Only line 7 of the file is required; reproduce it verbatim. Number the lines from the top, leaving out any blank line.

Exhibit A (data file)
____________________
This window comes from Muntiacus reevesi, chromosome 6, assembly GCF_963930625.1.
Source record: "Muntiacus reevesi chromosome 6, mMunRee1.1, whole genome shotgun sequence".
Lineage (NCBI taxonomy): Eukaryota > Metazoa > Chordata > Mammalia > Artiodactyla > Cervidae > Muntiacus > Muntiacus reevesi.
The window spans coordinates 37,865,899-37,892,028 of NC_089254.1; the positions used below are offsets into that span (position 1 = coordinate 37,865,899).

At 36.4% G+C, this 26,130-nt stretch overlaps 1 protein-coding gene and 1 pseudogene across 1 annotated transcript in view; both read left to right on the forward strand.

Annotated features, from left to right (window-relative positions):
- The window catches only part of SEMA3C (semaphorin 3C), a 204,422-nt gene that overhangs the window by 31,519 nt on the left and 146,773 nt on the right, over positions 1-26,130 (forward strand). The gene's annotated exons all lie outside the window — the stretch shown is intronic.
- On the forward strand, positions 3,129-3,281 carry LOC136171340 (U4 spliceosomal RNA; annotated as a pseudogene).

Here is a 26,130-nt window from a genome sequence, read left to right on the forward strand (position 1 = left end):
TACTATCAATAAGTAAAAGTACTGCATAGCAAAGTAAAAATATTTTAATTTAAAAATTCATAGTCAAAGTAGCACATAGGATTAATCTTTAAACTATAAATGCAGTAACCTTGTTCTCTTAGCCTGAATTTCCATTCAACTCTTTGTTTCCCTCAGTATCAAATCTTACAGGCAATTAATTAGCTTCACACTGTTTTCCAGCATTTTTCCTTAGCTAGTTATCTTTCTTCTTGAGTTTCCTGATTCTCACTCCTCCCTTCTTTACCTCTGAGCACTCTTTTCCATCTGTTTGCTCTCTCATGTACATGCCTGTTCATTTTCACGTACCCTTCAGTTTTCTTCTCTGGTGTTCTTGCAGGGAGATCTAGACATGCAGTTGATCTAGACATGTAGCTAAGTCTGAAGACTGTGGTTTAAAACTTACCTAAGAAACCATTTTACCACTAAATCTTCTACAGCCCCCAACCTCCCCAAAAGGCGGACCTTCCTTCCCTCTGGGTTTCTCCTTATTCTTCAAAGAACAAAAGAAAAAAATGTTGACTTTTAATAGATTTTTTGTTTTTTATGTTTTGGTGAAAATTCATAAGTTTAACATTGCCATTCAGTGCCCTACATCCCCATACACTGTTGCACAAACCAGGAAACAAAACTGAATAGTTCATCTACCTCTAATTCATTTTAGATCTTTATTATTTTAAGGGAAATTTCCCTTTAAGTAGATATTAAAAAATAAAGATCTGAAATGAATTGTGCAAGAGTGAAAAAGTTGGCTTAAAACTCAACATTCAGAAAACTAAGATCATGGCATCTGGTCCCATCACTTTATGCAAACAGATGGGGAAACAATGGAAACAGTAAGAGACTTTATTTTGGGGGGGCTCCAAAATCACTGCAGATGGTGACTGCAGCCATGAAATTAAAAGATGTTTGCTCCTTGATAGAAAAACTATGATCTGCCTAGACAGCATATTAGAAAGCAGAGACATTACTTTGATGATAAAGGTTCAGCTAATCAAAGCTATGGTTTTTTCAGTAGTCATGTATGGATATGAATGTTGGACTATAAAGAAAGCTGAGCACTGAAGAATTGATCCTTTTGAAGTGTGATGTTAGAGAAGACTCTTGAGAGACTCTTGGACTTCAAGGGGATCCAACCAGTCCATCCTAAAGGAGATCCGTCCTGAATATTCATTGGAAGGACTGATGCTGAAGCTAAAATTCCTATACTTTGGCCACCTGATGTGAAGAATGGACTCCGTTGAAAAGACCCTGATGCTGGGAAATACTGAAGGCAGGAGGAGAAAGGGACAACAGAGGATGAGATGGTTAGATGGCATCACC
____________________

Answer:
- The window catches only part of SEMA3C (semaphorin 3C), a 204,422-nt gene that overhangs the window by 31,519 nt on the left and 146,773 nt on the right, over positions 1-26,130 (forward strand). The gene's annotated exons all lie outside the window — the stretch shown is intronic.